I enjoy my walks and the chance I get to greet other people.  I hope you have enjoyed these few pictures from my June walks!


Of course homecomings are not near as much fun if you are returning to an empty home.  I didn't return to an empty home.  I flew up to Lodwar and arrived at my home around 4:45 pm.  Some of my friends were here to greet me.  Big smiles of welcome and exclamations over how long I was gone gave me to know that they were happy to see me.  Some of "My Kids" were also there and gave me huge hugs.  They knew I was coming that day and had stayed longer than normal to make sure that they saw me.  The visits continued for the next few days.  People just came to say welcome back.  It was very encouraging!

Samson, John Rich (my Dad's namesake), Lester and Joy Khisa came on Saturday to welcome me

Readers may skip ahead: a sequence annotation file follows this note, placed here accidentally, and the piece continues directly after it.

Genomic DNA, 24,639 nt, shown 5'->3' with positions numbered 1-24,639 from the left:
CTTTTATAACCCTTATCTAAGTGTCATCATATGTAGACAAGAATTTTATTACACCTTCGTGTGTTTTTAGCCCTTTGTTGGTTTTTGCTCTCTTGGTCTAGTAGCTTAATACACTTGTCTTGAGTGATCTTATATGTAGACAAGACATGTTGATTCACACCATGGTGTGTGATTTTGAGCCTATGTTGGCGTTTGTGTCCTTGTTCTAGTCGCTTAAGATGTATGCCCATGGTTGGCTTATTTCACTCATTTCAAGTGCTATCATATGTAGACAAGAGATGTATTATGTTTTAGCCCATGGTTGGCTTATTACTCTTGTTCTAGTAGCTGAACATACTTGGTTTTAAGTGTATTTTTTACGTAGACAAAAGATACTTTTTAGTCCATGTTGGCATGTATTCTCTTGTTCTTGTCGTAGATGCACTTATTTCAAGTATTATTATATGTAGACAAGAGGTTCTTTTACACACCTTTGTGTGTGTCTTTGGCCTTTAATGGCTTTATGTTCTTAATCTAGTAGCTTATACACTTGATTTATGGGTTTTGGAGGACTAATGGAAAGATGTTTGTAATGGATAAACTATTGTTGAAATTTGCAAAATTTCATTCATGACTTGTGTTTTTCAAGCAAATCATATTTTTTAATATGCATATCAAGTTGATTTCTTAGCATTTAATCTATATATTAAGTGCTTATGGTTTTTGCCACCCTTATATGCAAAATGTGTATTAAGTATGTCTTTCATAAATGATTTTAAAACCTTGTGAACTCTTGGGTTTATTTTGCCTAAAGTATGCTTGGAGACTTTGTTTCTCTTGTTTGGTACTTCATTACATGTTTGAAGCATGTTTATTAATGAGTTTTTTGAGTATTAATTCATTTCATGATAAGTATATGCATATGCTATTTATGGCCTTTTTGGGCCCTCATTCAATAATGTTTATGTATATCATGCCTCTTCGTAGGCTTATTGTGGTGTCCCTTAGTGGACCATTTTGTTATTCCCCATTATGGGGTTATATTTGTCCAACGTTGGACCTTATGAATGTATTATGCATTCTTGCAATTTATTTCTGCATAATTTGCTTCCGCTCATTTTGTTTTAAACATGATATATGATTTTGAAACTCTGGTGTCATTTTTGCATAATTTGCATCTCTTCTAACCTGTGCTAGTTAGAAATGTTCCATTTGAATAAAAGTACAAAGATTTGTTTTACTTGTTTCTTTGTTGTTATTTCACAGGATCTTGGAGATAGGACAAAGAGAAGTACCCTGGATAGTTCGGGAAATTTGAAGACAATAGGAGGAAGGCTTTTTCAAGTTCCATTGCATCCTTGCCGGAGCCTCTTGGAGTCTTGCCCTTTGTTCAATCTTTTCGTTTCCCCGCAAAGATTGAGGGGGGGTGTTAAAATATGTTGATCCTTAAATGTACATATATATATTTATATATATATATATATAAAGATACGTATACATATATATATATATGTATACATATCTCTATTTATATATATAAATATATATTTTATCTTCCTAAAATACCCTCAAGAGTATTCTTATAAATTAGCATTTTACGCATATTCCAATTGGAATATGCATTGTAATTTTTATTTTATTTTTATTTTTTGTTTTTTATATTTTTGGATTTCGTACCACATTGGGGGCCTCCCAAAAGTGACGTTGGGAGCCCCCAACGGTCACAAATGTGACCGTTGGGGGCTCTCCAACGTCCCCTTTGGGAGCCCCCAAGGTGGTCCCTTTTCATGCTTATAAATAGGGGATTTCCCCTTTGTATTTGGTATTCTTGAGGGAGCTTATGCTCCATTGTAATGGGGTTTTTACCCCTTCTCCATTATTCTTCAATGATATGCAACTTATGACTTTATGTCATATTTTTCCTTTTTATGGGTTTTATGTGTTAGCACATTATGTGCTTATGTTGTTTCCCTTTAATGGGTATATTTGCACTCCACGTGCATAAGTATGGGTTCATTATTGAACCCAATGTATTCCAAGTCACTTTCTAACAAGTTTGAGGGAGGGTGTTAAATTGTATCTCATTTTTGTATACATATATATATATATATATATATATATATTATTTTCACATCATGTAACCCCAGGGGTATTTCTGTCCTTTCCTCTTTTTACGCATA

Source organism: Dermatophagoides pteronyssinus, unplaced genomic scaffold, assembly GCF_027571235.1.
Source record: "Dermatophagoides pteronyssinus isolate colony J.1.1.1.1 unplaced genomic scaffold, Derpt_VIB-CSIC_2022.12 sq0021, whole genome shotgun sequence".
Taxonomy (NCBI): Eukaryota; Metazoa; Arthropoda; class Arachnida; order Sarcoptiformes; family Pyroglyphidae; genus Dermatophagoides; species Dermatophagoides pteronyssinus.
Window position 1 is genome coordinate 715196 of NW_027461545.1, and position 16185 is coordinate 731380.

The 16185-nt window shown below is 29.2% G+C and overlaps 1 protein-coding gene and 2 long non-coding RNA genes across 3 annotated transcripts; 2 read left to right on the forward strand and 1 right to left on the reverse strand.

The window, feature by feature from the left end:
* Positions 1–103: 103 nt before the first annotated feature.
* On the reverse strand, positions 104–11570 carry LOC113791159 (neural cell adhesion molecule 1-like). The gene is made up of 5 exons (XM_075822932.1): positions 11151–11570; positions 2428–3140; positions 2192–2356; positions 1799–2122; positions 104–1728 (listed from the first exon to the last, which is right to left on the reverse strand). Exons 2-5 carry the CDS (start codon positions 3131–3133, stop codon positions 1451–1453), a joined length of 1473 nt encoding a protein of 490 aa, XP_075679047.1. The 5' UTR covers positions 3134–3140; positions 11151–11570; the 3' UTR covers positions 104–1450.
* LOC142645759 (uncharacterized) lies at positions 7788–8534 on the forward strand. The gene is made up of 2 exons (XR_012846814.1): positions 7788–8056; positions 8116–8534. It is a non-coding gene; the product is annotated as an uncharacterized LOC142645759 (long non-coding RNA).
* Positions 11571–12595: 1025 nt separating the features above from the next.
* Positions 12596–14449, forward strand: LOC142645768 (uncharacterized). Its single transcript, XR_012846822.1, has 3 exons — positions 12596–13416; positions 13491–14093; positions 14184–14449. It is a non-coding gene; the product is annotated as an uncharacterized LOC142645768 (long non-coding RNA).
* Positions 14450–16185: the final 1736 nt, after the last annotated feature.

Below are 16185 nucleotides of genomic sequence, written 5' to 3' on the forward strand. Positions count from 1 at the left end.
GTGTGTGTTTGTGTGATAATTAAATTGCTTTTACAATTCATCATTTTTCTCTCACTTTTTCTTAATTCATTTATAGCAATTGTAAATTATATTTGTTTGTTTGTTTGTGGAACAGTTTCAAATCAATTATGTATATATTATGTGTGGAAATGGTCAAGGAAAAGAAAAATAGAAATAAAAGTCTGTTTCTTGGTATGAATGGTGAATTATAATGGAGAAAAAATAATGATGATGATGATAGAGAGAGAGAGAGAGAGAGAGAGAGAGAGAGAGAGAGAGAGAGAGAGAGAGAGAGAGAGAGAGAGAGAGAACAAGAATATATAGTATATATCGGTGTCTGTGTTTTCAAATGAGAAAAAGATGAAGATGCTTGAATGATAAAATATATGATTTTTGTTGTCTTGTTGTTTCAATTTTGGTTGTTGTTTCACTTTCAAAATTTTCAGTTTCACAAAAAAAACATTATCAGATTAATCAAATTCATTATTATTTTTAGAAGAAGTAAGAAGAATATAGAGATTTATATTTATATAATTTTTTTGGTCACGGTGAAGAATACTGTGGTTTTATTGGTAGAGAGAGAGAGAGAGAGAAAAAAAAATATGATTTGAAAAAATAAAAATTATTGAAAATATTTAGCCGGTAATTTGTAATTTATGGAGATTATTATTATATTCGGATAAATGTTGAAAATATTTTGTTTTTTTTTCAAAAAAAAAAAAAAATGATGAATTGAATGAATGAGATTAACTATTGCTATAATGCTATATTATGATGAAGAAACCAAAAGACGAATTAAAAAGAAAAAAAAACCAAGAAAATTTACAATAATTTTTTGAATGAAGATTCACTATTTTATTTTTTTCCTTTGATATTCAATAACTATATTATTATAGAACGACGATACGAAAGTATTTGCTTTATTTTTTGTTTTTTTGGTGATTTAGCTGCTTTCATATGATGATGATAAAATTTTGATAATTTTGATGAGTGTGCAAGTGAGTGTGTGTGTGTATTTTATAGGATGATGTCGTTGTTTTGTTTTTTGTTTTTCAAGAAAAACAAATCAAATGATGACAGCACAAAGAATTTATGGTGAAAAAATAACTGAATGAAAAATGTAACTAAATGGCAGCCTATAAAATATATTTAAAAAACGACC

My animals were also happy to greet me.  My dogs are very unruly.  I am not much of a dog person, but have two dogs as 'guard' dogs.  Even though they don't get a lot of attention from me, they still consider me their person.  They haven't been trained very well.  Its my fault, I know.  But, as I said I'm not much of a dog person so they didn't get that training.  Anyway, they were jumping all over me with excitement.  It was annoying, but also kind of fun.  :)

an old picture.  Robin is jumping and Batman is thinking about it

My kitty was hoarse from meowing for someone to pay attention to him while I was gone.  He can normally be heard outside in the yard yowling for attention.  When I got back, he just had a quiet yowl. It took a week or so for him to get into full voice again.  I was very happy to see him and I think he was pretty happy to see me.  He followed me around for a couple of weeks.  Shh...don't tell him, but he was acting a bit like a d-o-g.  He is back to his normal loving, kitty self now, so we won't tell him.

Chewy watching me type this post
I brought a new tower for chewy to play on.  He really likes the top sleeping place.